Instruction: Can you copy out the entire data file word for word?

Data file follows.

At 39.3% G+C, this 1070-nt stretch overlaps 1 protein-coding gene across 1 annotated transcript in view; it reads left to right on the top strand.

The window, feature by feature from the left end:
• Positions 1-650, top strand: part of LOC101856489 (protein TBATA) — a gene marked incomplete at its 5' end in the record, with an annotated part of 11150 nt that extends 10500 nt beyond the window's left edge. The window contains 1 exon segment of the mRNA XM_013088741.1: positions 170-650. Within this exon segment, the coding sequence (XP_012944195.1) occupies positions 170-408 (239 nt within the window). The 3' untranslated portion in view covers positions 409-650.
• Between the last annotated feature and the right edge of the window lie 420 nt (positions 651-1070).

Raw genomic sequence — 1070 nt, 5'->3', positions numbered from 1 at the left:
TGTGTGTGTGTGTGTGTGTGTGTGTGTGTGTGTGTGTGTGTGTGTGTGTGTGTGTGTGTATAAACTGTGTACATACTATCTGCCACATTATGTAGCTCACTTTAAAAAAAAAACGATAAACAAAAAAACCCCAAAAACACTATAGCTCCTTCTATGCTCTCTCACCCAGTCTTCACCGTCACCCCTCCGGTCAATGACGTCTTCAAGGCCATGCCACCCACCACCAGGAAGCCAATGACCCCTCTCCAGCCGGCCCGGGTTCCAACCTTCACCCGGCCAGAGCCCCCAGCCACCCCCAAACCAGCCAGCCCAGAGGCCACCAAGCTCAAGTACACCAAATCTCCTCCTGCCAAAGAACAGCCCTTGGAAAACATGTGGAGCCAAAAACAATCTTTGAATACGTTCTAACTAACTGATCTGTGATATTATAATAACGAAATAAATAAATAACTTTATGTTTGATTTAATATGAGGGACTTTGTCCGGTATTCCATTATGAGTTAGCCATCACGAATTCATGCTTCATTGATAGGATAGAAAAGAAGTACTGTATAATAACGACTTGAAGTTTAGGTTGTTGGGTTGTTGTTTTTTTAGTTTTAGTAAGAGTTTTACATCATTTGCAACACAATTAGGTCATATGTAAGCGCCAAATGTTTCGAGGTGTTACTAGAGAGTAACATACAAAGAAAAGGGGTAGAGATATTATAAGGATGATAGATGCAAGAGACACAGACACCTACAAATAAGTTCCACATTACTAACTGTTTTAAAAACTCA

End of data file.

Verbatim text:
At 39.3% G+C, this 1070-nt stretch overlaps 1 protein-coding gene across 1 annotated transcript in view; it reads left to right on the top strand.

The window, feature by feature from the left end:
• Positions 1-650, top strand: part of LOC101856489 (protein TBATA) — a gene marked incomplete at its 5' end in the record, with an annotated part of 11150 nt that extends 10500 nt beyond the window's left edge. The window contains 1 exon segment of the mRNA XM_013088741.1: positions 170-650. Within this exon segment, the coding sequence (XP_012944195.1) occupies positions 170-408 (239 nt within the window). The 3' untranslated portion in view covers positions 409-650.
• Between the last annotated feature and the right edge of the window lie 420 nt (positions 651-1070).

Raw genomic sequence — 1070 nt, 5'->3', positions numbered from 1 at the left:
TGTGTGTGTGTGTGTGTGTGTGTGTGTGTGTGTGTGTGTGTGTGTGTGTGTGTGTGTGTATAAACTGTGTACATACTATCTGCCACATTATGTAGCTCACTTTAAAAAAAAAACGATAAACAAAAAAACCCCAAAAACACTATAGCTCCTTCTATGCTCTCTCACCCAGTCTTCACCGTCACCCCTCCGGTCAATGACGTCTTCAAGGCCATGCCACCCACCACCAGGAAGCCAATGACCCCTCTCCAGCCGGCCCGGGTTCCAACCTTCACCCGGCCAGAGCCCCCAGCCACCCCCAAACCAGCCAGCCCAGAGGCCACCAAGCTCAAGTACACCAAATCTCCTCCTGCCAAAGAACAGCCCTTGGAAAACATGTGGAGCCAAAAACAATCTTTGAATACGTTCTAACTAACTGATCTGTGATATTATAATAACGAAATAAATAAATAACTTTATGTTTGATTTAATATGAGGGACTTTGTCCGGTATTCCATTATGAGTTAGCCATCACGAATTCATGCTTCATTGATAGGATAGAAAAGAAGTACTGTATAATAACGACTTGAAGTTTAGGTTGTTGGGTTGTTGTTTTTTTAGTTTTAGTAAGAGTTTTACATCATTTGCAACACAATTAGGTCATATGTAAGCGCCAAATGTTTCGAGGTGTTACTAGAGAGTAACATACAAAGAAAAGGGGTAGAGATATTATAAGGATGATAGATGCAAGAGACACAGACACCTACAAATAAGTTCCACATTACTAACTGTTTTAAAAACTCA